SKH would not provide information about how much building the pilot would cost. It said it was “in discussions with a range of potential funders and strategic partners from the aviation, energy and food and beverage industries.” (VOA)

Next Story

Here’s How Fish Sticks Can Generate Greenhouse Gas Emissions

Shipping has a massive influence on climate and a shift to cleaner fuels will diminish the cooling effect from sulfur oxides and increase the climate impact

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A study found that Alaskan pollock is a relatively fuel-efficient fishery: Pollock are caught in large nets called midwater trawls that are towed behind boats, hauling in a lot of fish in each landing and reducing the climate impact of the fishing process. Pixabay

Researchers have found that transforming ‘Alaskan pollock’ into fish sticks, imitation crab and fish fillets generates nearly twice the greenhouse gas emissions produced by fishing itself.

Post-catch processing generates nearly twice the emissions produced by fishing itself, which is typically where the analysis of the climate impact of seafood ends, according to the findings, published in the journal Elementa: Science of the Anthropocene.

“The food system is a significant source of global greenhouse gas emissions, and Alaskan pollock is one of the biggest fisheries in the world,” said study researcher Brandi McKuin from Unviersity of California in the US.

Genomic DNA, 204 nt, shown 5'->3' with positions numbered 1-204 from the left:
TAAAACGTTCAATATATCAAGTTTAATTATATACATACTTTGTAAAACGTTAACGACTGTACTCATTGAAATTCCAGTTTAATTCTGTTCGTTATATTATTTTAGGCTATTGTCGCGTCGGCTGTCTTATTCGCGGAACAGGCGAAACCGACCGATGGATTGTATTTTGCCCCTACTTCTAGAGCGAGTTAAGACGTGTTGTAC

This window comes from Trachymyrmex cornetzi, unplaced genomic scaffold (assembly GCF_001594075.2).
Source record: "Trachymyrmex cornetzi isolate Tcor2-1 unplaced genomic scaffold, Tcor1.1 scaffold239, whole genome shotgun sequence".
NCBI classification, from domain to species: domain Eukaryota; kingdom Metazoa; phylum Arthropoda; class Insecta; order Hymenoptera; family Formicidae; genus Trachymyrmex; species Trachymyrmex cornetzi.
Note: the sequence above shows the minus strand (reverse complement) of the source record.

“These findings highlight the need to take a comprehensive approach to analysing the climate impacts of the food sector,” McKuin added. “Alaskan pollock is sold as fillets and trim pieces that are used to make products like fish sticks and imitation crab, it’s a huge market,” she said.

Unlike previous studies that have largely overlooked the downstream processing activities associated with Alaskan pollock, this study examined all the components of the supply chain, from fishing through the retail display case.

The results identify “hot spots” where the seafood industry could concentrate its efforts to reduce its climate impacts, said the researchers. For the findings, the research team analysed the climate impacts of transoceanic shipping of exported seafood products.

They found that Alaskan pollock is a relatively fuel-efficient fishery: Pollock are caught in large nets called midwater trawls that are towed behind boats, hauling in a lot of fish in each landing and reducing the climate impact of the fishing process.

After the catch, Alaskan pollock are shipped for processing, and in some cases, transported on large container ships that burn copious amounts of fuel, including cheaper, poor-quality bunker fuel that produces high levels of sulfur particles. The researchers noted that sulfur oxides from ship fuels have a climate-cooling effect.

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Post-catch processing of fish generates nearly twice the emissions produced by fishing itself, which is typically where the analysis of the climate impact of seafood ends, according to the findings, published in the journal Elementa: Science of the Anthropocene. Pixabay

“Seafood products that are exported have a lower climate impact than domestic seafood products,” she said, adding that the climate impacts of shipping will change this year as new regulations for cleaner marine fuels take effect.

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“Shipping has a massive influence on climate and a shift to cleaner fuels will diminish the cooling effect from sulfur oxides and increase the climate impact of products that undergo transoceanic shipping, including seafood,” said McKuin. (IANS)